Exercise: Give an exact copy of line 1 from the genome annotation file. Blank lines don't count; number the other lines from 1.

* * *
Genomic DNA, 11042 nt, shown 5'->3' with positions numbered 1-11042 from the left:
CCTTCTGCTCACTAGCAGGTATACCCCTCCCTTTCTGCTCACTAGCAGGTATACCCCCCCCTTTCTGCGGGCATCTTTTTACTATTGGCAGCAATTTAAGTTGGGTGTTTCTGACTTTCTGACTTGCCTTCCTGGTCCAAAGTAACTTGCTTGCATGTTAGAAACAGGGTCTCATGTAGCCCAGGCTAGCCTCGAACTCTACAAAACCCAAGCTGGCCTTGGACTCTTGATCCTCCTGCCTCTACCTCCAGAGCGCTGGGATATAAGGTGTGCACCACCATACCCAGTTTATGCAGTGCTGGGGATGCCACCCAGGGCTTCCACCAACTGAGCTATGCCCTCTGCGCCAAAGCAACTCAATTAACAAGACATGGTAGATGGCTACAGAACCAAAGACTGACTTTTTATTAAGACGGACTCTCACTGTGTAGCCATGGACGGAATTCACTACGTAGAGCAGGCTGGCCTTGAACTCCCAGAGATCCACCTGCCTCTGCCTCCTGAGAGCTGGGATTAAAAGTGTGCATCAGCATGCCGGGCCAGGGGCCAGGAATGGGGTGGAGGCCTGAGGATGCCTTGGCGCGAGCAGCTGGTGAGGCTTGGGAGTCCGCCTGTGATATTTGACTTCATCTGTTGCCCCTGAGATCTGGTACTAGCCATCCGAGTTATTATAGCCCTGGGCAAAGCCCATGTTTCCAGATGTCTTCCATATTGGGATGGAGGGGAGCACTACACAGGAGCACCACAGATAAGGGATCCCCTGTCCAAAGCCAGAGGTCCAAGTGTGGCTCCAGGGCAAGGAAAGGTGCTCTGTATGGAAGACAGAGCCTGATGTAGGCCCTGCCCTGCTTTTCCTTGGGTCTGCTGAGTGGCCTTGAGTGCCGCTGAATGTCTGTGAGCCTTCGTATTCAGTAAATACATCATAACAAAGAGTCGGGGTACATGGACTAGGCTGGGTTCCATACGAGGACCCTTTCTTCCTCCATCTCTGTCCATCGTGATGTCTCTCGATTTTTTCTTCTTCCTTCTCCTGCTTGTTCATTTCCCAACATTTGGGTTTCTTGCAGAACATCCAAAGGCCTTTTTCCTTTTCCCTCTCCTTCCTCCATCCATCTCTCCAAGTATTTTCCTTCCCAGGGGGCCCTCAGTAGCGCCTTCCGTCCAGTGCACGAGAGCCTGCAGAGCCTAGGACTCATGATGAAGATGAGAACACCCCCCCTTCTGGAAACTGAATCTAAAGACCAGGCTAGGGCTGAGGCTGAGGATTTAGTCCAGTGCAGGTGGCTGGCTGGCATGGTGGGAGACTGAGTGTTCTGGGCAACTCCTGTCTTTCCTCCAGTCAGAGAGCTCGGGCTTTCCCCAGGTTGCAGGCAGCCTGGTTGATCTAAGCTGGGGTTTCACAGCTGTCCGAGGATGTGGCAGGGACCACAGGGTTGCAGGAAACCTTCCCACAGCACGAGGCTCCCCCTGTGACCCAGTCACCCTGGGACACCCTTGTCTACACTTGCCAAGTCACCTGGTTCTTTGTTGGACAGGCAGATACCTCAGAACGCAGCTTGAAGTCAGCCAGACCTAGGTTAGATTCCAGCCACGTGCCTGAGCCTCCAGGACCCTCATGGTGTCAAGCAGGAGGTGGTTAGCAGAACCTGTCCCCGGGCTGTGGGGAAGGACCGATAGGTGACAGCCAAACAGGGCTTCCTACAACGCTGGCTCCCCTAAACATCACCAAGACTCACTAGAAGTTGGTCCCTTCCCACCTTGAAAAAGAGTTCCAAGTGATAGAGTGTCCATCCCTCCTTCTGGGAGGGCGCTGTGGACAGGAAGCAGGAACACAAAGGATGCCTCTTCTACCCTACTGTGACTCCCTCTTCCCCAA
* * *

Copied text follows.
Genomic DNA, 11042 nt, shown 5'->3' with positions numbered 1-11042 from the left: